WASHINGTON — One year ago, the Obama administration considered a cruise missile strike on Syria, but the target was not the Islamic State or al-Qaida.
The president accused Syrian President Bashar Assad of murdering more than 1,000 citizens with poison gas. But U.S. airstrikes never came. Instead, the U.S. opted to negotiate the removal of Syria’s chemical weapons, and Assad continued a bloody war against his opponents that has killed an estimated 200,000 Syrians over more than three years.
Administration officials said again this week that Assad must relinquish power. But the new U.S.-led air war there against the Islamic State and al-Qaida offshoots Khorasan and the Nusra Front puts the administration in a precarious position — it is counting on Assad’s ouster while pounding some of his most dangerous enemies from the air.
Islamic State and Nusra Front fighters in Syria are among the most effective opposition forces battling a regime that Washington opposes. The U.S. plan to arm and train moderate rebels is still in its infancy. Aircraft and missile strikes against Islamist fighters and facilities in the north runs the risk of strengthening Assad in his fight to hold on to power.
“You can’t say it doesn’t help the regime in some ways,” said Jeffrey White, a defense analyst at the Washington Institute for Near East Policy.
The strikes could free the Assad regime to turn its military power, which includes a sizable air force, on other opposition rebel groups in Syria that the U.S. supports, White said.
“You’re talking about attacking two of the most capable military forces that are opposing [Assad] — ISIL and the Nusra Front,” said Frederic Wehrey, a Middle East analyst with the Carnegie Endowment for International Peace, who used an alternate acronym for the Islamic State. “You could certainly make that argument that when you intervene in one side and not the other you’re implicitly backing one side.”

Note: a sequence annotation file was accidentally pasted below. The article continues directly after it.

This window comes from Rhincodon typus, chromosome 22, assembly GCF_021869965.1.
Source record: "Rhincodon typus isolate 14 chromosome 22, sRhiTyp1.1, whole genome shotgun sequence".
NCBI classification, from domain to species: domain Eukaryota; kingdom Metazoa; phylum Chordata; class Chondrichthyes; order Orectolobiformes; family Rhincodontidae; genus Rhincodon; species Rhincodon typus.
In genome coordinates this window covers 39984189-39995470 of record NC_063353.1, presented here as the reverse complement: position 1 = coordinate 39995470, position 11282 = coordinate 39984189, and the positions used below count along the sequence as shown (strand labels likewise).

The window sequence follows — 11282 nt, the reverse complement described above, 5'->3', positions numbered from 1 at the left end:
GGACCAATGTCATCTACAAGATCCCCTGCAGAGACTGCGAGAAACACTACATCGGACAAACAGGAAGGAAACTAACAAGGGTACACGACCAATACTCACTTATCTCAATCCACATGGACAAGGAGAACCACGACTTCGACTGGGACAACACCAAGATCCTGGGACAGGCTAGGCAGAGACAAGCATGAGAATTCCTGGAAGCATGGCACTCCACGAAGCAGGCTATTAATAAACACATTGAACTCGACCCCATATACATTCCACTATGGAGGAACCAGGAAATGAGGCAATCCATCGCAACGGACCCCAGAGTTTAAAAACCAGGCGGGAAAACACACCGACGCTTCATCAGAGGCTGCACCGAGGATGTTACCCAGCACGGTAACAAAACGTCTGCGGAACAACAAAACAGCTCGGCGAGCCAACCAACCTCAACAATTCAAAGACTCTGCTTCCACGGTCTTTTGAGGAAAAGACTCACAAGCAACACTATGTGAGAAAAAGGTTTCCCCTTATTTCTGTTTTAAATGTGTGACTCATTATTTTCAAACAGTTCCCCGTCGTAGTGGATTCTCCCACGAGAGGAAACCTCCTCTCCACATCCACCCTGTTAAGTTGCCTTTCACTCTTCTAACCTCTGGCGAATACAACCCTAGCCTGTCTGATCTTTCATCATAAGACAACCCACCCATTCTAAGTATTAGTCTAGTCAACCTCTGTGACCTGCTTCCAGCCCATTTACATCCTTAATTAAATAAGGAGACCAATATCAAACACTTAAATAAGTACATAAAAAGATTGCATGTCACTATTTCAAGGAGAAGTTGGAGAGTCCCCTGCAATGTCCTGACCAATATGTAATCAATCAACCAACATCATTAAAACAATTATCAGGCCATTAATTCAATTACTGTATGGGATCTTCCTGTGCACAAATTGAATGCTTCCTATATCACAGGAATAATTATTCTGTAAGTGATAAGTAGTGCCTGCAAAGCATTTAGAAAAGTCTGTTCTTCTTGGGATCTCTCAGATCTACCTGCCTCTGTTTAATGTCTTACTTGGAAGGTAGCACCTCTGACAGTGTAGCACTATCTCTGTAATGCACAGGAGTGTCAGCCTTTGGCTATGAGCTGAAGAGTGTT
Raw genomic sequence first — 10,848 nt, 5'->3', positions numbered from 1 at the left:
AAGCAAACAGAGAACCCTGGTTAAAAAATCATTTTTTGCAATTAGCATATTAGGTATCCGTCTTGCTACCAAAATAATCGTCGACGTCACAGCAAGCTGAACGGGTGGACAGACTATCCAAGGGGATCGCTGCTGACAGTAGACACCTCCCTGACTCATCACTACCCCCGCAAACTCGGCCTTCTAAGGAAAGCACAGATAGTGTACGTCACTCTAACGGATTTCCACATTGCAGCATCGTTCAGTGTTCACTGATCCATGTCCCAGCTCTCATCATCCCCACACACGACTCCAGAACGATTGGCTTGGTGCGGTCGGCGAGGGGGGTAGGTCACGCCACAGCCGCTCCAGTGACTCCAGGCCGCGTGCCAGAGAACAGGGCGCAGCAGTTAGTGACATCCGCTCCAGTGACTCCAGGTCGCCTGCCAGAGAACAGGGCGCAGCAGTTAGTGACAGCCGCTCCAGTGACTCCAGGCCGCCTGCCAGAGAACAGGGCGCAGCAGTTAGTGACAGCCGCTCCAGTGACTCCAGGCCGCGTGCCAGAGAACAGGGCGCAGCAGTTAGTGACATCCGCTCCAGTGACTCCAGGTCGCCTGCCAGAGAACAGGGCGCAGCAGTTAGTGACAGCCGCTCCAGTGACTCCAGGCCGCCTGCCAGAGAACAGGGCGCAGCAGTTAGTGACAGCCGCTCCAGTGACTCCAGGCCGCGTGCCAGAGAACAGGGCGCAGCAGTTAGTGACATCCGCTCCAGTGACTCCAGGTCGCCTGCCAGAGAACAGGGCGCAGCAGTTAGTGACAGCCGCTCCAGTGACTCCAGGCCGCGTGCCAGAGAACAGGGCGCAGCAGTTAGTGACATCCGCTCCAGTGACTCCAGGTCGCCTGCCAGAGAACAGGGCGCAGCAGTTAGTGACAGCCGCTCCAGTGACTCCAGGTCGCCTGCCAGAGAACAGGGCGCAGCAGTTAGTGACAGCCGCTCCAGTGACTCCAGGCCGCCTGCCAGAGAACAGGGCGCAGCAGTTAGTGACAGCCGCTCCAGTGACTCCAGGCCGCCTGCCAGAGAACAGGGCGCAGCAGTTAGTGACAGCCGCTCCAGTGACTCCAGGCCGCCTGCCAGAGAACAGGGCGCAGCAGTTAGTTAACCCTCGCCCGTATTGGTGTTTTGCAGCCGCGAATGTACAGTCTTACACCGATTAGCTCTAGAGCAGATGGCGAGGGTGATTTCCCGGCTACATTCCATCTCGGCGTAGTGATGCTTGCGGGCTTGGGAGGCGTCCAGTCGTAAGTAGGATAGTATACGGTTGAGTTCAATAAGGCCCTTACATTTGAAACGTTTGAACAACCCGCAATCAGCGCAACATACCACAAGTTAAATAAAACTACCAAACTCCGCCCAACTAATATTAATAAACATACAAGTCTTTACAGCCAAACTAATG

President Barack Obama said this week the administration will begin offering weapons and training to moderate anti-Assad militias fighting both the government and the Islamic State. Congress quickly approved the effort this month but set a deadline of Dec. 11 for the program to expire.
In the meantime, the U.S. air campaign has struck about two dozen militant targets inside Syria.
Most of those targets have been associated with the Islamic State, a group of about 30,000 fighters that flourished while fighting the Assad regime in Syria and now imposes brutal Islamic rule in wide swaths of that country and Iraq.
As analysts sorted through the rubble and satellite images, information on the extent of the strikes was still coming out Wednesday. The Pentagon claimed they were highly effective.
With the war against the Islamic State and the air campaign in Syria likely to continue for years, the effects on the Assad might not be known for some time, said Anthony Cordesman, who holds the the Arleigh A. Burke chair in strategy at the Center for Strategic and International Studies in Washington, D.C.
“It is far too early to even begin to answer that question,” Cordesman said.
Assad had controlled a population of about 22 million, though millions have been displaced or left the country because of the fighting, and more than 70 rebel factions are in open revolt against his government in Damascus, he said.
“It is not clear that weakening the worst of the rebels is going to strengthen Assad,” he said.
Michael O’Hanlon, a senior foreign policy fellow at the Center for 21st Century Security and Intelligence, said the U.S.-led airstrikes against the Islamic State or other the al-Qaida groups so far have not been extensive enough to create a power vacuum that could be filled by Assad — or moderate rebel groups that will be getting American support.
“I expect the effects to be more limited and localized,” he said.
O’Hanlon said he would be surprised if the strikes alone lead to a general collapse of the Islamic State or a major shift for the Assad regime.
“On balance, it’s not a huge deal,” he said.